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Acta Biomater. 2013 Aug;9(8):7640-50. doi: 10.1016/j.actbio.2013.04.050. Epub 2013 May 3.

Stiffness and adhesivity control aortic valve interstitial cell behavior within hyaluronic acid based hydrogels.

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1
Department of Biomedical Engineering, Cornell University, Ithaca, NY, USA.

Abstract

Bioactive and biodegradable hydrogels that mimic the extracellular matrix and regulate valve interstitial cells (VIC) behavior are of great interest as three-dimensional (3-D) model systems for understanding mechanisms of valvular heart disease pathogenesis in vitro and the basis for regenerative templates for tissue engineering. However, the role of stiffness and adhesivity of hydrogels in VIC behavior remains poorly understood. This study reports the synthesis of methacrylated hyaluronic acid (Me-HA) and oxidized and methacrylated hyaluronic acid, and the subsequent development of hybrid hydrogels based on modified HA and methacrylated gelatin (Me-Gel) for VIC encapsulation. The mechanical stiffness and swelling ratio of the hydrogels were tunable with the molecular weight of the HA and the concentration/composition of the precursor solution. The encapsulated VIC in pure HA hydrogels with lower mechanical stiffness showed a more spreading morphology compared to their stiffer counterparts and dramatically up-regulated alpha smooth muscle actin expression, indicating more activated myofibroblast properties. The addition of Me-Gel in Me-HA facilitated cell spreading, proliferation and VIC migration from encapsulated spheroids and better maintained the VIC fibroblastic phenotype. The VIC phenotype transition during migration from encapsulated spheroids in both Me-HA and Me-HA/Me-Gel hydrogel matrixes was also observed. These findings are important for the rational design of hydrogels for controlling the VIC morphology, and for regulating the VIC phenotype and function. The Me-HA/Me-Gel hybrid hydrogels accommodated with VIC are promising as valve tissue engineering scaffolds and 3-D models for understanding valvular pathobiology.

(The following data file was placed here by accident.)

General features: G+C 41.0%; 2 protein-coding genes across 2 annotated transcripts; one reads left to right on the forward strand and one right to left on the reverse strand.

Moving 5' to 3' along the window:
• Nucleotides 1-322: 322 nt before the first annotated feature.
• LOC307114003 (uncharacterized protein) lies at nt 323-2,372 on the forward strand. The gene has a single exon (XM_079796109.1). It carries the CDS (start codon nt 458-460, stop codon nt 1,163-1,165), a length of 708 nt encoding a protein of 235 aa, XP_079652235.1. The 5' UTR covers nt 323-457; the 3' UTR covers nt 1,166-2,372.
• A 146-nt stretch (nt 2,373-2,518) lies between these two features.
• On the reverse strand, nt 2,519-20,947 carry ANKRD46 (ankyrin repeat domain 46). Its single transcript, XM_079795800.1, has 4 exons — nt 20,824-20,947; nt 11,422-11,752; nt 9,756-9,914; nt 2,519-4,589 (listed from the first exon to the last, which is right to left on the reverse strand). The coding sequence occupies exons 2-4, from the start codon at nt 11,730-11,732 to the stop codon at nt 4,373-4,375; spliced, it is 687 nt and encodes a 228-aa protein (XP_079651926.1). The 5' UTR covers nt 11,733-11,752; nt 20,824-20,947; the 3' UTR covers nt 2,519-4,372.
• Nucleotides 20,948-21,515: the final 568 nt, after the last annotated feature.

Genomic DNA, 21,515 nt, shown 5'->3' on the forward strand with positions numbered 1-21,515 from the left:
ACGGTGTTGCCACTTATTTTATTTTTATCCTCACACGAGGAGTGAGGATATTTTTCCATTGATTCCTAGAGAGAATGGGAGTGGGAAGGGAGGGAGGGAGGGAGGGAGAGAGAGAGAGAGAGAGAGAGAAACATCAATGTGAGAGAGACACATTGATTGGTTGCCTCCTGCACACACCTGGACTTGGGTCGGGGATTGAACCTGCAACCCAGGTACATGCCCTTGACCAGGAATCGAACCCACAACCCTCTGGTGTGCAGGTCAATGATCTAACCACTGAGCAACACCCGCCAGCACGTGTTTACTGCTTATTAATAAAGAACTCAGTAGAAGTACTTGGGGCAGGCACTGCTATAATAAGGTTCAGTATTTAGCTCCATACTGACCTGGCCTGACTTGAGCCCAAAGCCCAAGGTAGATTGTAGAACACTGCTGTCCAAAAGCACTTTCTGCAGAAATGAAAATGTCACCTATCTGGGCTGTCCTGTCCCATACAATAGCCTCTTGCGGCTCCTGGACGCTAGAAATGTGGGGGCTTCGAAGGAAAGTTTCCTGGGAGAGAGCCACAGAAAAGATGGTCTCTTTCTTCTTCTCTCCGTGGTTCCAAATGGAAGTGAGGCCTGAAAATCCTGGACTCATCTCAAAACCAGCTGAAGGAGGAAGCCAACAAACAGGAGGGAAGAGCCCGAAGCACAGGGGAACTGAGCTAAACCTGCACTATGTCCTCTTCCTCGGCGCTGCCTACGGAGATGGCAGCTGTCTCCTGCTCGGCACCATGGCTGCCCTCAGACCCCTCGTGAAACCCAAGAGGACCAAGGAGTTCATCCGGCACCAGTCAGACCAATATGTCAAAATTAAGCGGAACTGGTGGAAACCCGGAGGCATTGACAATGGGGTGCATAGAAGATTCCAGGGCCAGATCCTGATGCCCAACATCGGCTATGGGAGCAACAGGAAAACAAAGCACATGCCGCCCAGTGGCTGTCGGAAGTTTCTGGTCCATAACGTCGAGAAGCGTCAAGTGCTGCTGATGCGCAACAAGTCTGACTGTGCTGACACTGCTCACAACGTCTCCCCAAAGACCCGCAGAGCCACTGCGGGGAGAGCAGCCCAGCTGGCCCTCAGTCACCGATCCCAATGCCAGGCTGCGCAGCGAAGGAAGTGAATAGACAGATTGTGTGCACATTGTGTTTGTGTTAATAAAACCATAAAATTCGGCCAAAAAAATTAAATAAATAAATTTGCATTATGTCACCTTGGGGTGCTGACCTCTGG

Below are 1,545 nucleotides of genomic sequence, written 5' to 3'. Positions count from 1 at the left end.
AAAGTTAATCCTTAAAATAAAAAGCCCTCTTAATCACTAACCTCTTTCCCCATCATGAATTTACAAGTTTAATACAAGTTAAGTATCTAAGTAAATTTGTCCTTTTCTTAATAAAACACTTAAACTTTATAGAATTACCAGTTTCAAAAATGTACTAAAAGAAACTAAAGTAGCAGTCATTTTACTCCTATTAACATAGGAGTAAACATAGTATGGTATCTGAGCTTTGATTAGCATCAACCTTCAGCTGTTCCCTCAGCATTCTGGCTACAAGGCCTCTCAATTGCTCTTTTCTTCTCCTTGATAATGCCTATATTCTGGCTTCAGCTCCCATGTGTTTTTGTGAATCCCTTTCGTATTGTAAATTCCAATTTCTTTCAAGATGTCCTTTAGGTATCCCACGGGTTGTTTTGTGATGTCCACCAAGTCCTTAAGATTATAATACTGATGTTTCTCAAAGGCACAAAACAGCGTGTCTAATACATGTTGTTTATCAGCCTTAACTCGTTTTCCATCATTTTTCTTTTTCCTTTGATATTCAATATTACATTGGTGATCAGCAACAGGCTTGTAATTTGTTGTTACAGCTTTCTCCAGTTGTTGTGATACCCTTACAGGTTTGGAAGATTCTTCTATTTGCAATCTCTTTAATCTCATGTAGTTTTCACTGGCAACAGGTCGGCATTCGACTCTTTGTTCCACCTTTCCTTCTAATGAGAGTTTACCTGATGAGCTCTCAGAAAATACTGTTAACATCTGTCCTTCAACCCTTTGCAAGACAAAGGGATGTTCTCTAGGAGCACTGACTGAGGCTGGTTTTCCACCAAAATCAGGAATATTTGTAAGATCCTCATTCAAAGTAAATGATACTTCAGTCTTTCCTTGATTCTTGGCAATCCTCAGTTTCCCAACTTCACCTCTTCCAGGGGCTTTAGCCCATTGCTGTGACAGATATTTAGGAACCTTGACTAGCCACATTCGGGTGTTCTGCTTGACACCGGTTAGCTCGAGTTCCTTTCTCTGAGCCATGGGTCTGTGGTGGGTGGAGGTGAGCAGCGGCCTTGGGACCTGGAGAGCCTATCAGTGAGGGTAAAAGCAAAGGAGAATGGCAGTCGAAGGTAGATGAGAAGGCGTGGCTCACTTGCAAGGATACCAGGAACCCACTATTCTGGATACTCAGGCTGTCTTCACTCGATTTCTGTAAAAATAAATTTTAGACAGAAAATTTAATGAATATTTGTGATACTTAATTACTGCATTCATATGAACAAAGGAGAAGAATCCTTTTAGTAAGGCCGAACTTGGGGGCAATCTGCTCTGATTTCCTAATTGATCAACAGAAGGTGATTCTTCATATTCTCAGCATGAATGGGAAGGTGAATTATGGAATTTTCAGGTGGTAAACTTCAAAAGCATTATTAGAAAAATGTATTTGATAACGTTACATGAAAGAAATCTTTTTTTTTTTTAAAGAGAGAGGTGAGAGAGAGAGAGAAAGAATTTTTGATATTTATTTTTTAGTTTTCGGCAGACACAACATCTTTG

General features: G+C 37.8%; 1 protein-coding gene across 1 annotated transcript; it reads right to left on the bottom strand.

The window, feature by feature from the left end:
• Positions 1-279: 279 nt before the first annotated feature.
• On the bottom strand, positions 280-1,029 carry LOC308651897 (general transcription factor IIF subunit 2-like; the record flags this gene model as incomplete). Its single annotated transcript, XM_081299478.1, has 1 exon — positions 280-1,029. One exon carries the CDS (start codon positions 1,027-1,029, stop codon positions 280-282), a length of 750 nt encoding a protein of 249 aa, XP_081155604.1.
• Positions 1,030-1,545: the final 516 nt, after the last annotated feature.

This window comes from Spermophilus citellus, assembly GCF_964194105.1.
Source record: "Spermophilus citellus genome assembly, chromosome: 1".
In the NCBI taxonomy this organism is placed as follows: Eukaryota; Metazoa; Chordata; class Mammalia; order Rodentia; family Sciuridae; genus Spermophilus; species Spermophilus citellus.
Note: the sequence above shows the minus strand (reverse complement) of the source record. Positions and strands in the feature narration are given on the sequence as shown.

PMID:
23648571
PMCID:
PMC3700637
DOI:
10.1016/j.actbio.2013.04.050
[Indexed for MEDLINE]
Free PMC Article
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